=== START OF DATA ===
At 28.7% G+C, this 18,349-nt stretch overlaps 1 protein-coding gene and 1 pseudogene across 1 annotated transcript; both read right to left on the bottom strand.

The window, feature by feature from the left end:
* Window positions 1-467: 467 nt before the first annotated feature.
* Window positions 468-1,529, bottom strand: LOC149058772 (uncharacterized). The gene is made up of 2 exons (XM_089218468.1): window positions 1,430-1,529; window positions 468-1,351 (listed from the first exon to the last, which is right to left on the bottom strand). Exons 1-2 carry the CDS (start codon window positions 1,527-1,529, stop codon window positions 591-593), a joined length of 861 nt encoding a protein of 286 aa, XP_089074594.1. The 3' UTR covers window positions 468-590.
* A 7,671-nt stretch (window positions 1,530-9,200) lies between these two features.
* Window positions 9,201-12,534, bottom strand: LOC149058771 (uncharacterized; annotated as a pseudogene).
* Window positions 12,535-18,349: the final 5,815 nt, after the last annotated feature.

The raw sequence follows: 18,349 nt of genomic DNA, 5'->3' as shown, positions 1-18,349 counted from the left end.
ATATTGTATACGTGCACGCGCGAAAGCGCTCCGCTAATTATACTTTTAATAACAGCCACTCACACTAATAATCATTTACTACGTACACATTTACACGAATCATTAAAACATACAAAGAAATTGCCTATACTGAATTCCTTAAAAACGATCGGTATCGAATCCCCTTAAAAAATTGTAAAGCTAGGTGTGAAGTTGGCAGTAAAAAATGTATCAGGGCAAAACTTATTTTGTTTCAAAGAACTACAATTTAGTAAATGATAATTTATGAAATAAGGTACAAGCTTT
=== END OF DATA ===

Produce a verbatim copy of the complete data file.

At 28.7% G+C, this 18,349-nt stretch overlaps 1 protein-coding gene and 1 pseudogene across 1 annotated transcript; both read right to left on the bottom strand.

The window, feature by feature from the left end:
* Window positions 1-467: 467 nt before the first annotated feature.
* Window positions 468-1,529, bottom strand: LOC149058772 (uncharacterized). The gene is made up of 2 exons (XM_089218468.1): window positions 1,430-1,529; window positions 468-1,351 (listed from the first exon to the last, which is right to left on the bottom strand). Exons 1-2 carry the CDS (start codon window positions 1,527-1,529, stop codon window positions 591-593), a joined length of 861 nt encoding a protein of 286 aa, XP_089074594.1. The 3' UTR covers window positions 468-590.
* A 7,671-nt stretch (window positions 1,530-9,200) lies between these two features.
* Window positions 9,201-12,534, bottom strand: LOC149058771 (uncharacterized; annotated as a pseudogene).
* Window positions 12,535-18,349: the final 5,815 nt, after the last annotated feature.

The raw sequence follows: 18,349 nt of genomic DNA, 5'->3' as shown, positions 1-18,349 counted from the left end.
ATATTGTATACGTGCACGCGCGAAAGCGCTCCGCTAATTATACTTTTAATAACAGCCACTCACACTAATAATCATTTACTACGTACACATTTACACGAATCATTAAAACATACAAAGAAATTGCCTATACTGAATTCCTTAAAAACGATCGGTATCGAATCCCCTTAAAAAATTGTAAAGCTAGGTGTGAAGTTGGCAGTAAAAAATGTATCAGGGCAAAACTTATTTTGTTTCAAAGAACTACAATTTAGTAAATGATAATTTATGAAATAAGGTACAAGCTTT